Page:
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For Adult Film Workers

**The purpose of these tips is to lower our risk in our workplace. As with any job, no workplace is risk-free. We know that no matter how many steps we take to protect ourselves, some people will not respect our boundaries and our bodies. THAT IS NOT OUR FAULT. We have the right to take steps to make our work environment safe.**

*The following information can be found in the St. James Infirmary Occupational Health and Safety Guide

  • Know yourself! Why are you in the industry and what do you want to get out of your experience
  • Consider that your work will be “out there” forever – you will have no control over who see your work and don’t kid yourself that you’ll be able to keep it a secret.
  • It is not like regular sex in that crew members are standing by and you may need to stop and start with numerous takes – it is about how it looks on camera not about whether it feels good for you and the other actors
  • You  are your own best advocate, and the person you should count on to look after your interests and wellbeing is YOU
  • Be aware of what kind of validation you get from your work in porn. Success in porn may bring an overwhelming level of attention and affirmation. However, the fame and adoration of porn success can be very fleeting. Stay grounded and mindful of those who know and value you for who you are apart from your porn persona.
  • Decide what you will and won’t do before you arrive on the set. It’s always okay to say no—no matter what. And it’s much easier to say “no” when you’ve figured out your limits ahead of time.
  • Try watching many different types of porn to get a feel for what happens in different genres and styles of porn. This may provide a sense of what you’d be comfortable doing in a scene.
  • Discuss the scene with the director or casting director before the shoot to clarify important issues like “who, what, when and where.” The more details, the better, as this information will help you make informed decisions.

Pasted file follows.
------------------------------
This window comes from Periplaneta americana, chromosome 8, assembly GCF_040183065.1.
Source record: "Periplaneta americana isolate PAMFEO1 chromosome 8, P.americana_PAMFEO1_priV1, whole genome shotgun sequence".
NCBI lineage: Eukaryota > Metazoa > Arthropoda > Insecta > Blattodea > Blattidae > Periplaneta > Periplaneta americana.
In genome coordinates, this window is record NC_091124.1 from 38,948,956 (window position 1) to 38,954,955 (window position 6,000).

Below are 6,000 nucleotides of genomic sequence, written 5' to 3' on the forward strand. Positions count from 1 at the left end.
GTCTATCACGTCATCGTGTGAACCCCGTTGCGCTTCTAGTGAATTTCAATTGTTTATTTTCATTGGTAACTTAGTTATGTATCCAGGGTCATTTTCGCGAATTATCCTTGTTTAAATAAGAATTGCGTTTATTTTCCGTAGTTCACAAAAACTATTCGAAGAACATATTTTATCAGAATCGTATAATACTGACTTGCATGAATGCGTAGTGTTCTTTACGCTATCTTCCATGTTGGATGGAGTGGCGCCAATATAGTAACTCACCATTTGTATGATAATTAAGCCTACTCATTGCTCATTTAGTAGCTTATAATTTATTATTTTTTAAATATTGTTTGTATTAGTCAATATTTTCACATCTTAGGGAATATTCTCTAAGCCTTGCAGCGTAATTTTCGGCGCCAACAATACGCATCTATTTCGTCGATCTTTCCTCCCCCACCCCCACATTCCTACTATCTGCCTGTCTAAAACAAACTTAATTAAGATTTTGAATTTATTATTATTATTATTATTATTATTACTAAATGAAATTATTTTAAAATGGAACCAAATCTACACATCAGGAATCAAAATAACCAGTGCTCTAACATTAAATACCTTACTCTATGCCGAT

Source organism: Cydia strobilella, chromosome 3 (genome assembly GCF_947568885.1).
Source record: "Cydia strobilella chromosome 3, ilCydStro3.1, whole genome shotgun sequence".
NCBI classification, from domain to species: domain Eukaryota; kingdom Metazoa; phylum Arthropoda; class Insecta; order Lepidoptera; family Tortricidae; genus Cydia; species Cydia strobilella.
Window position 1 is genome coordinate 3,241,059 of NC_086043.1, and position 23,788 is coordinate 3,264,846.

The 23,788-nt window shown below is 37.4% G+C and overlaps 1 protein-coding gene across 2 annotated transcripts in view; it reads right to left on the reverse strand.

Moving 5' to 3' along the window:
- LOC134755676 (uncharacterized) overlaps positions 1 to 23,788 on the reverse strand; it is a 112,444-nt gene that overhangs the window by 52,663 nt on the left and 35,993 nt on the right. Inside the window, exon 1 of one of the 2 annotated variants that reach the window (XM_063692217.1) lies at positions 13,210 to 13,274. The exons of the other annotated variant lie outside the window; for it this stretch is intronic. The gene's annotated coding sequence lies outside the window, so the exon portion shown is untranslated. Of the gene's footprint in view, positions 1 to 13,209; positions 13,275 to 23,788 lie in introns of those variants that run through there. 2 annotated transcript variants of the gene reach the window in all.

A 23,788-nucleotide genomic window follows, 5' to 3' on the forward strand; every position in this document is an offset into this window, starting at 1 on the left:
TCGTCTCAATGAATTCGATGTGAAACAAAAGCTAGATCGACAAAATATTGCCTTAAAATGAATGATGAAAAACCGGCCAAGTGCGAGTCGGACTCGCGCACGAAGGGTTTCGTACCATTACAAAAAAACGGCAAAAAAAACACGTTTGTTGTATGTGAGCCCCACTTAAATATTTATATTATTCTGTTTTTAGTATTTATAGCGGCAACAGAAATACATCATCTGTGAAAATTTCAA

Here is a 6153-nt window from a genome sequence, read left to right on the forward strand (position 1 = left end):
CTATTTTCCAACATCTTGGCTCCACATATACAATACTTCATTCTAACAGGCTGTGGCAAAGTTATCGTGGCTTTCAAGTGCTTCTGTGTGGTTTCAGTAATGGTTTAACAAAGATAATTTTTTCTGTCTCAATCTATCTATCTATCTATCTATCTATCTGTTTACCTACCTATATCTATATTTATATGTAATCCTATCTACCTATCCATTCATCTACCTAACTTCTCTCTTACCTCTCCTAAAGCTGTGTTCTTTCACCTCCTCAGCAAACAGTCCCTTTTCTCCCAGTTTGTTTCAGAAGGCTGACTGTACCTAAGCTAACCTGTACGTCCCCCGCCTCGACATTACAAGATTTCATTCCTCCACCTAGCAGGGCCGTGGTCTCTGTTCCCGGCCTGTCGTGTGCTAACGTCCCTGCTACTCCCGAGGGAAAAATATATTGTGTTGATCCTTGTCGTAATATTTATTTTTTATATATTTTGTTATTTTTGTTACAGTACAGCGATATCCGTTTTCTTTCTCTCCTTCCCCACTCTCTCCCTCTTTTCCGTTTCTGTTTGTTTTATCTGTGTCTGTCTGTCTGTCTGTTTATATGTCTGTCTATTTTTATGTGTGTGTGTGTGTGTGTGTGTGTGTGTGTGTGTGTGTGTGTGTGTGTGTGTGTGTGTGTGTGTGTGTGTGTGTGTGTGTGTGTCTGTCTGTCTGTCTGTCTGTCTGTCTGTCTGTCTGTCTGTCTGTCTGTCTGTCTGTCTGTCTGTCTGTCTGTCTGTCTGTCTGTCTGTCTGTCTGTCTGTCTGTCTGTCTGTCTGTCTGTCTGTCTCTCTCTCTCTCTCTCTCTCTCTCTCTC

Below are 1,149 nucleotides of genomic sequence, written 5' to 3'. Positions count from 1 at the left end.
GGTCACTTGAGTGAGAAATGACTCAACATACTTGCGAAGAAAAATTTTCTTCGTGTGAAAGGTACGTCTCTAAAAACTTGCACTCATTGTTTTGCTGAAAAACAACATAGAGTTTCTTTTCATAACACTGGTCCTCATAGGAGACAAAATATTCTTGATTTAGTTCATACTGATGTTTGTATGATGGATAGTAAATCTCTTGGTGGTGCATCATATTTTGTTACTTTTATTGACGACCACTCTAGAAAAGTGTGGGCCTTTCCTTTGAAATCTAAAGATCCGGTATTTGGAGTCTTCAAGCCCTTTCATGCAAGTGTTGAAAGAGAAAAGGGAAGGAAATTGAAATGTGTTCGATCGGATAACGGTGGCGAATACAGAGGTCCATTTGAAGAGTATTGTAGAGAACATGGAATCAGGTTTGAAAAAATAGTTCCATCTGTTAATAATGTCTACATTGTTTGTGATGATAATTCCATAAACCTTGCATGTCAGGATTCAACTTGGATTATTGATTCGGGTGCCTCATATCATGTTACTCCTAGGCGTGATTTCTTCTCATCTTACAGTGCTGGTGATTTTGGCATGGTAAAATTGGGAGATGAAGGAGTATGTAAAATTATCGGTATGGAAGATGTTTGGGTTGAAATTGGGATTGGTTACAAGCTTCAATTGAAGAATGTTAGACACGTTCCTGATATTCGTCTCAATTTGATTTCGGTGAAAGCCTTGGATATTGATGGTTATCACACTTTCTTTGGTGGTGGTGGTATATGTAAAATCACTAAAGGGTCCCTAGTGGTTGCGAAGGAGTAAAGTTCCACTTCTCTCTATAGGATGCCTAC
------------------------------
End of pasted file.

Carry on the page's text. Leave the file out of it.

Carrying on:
• Tell the director your boundaries and limits, but be aware that not all studios will be okay with your boundaries.
  • Most studios have forms for new models to indicate their interest and experience in a range of sexual skills. Don’t check off that you are experienced in everything and willing to perform those acts on camera, if this is not really the case. Be up front about what you can do, and show up for the shoot proficient in those skills.
  • Before performing a new skill on a shoot, try practicing it safely in private with a friend. It may sound hot to try out some new sex practice on camera with a scene partner, but doing something for the first time on camera can yield bad results.
  • If you have an agent, make sure he gets you all the details (who you will be paired up with including pictures, and the details of what will take place) and that they inform the director/casting director regarding your experience and limits.
  • If you will be engaging in any “advanced” sexual practices in the shoot (fisting, sounding, other kinds of BDSM sexuality), it is fair and advisable to ask about the training and experience of your scene partners. Some performers have reported being injured after being paired with a fisting partner who didn’t know what he was doing.
  • Make as many connections as possible with other performers and crew members (photographers, lighting techs, set design, etc). Fellow performers and others in the industry can be a great resource for professional support/advice—and sometimes even leads for more work.
  •  Review your contract, and confirm your rate of pay in writing BEFORE the shoot.

More tips to share? Contact us!